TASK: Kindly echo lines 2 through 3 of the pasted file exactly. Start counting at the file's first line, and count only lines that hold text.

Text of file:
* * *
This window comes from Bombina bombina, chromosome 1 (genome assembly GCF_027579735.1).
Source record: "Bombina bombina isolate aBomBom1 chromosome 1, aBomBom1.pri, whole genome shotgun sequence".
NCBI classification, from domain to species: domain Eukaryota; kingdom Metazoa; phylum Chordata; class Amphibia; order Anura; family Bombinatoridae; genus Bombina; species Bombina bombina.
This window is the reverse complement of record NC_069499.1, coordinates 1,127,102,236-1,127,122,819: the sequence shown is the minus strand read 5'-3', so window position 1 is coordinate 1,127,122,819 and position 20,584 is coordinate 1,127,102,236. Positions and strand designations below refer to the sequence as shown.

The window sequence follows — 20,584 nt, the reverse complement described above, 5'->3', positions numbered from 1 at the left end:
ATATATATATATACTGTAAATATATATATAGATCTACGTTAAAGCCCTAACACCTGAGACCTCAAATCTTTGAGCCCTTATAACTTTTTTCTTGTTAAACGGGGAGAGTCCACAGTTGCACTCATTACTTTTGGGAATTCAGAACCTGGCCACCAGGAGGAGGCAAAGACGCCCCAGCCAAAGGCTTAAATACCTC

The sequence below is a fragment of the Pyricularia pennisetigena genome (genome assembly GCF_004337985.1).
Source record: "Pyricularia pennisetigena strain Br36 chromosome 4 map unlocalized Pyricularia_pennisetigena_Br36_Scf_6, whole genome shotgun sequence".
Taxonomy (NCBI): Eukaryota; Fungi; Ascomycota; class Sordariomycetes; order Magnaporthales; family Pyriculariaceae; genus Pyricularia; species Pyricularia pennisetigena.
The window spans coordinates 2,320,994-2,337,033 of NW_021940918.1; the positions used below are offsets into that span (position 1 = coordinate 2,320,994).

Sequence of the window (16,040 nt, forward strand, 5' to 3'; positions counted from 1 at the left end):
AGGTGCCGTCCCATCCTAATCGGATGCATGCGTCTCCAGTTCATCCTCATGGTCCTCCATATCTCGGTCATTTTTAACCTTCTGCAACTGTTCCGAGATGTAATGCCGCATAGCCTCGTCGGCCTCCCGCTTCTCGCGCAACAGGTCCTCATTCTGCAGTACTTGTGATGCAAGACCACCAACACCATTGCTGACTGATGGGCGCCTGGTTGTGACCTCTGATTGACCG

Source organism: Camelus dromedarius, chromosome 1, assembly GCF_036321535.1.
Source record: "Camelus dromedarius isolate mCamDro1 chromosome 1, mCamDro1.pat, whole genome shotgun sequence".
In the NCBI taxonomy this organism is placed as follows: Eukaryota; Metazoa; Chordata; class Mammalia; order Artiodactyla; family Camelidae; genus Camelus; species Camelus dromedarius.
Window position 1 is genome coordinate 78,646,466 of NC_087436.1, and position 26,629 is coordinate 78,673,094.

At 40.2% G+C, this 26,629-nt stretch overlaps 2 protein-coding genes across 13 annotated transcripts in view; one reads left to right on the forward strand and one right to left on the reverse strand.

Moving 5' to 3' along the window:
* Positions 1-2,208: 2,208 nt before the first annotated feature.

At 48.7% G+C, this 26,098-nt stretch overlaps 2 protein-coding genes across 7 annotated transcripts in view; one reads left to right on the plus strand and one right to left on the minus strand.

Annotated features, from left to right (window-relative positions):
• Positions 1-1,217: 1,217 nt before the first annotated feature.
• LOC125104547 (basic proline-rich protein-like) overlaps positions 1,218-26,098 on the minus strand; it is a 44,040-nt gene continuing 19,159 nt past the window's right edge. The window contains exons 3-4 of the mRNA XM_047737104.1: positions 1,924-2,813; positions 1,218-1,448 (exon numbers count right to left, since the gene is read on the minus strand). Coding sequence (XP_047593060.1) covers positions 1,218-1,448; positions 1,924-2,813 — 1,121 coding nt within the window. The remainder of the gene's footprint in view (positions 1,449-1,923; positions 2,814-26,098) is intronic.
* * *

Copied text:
Source record: "Bombina bombina isolate aBomBom1 chromosome 1, aBomBom1.pri, whole genome shotgun sequence".
NCBI classification, from domain to species: domain Eukaryota; kingdom Metazoa; phylum Chordata; class Amphibia; order Anura; family Bombinatoridae; genus Bombina; species Bombina bombina.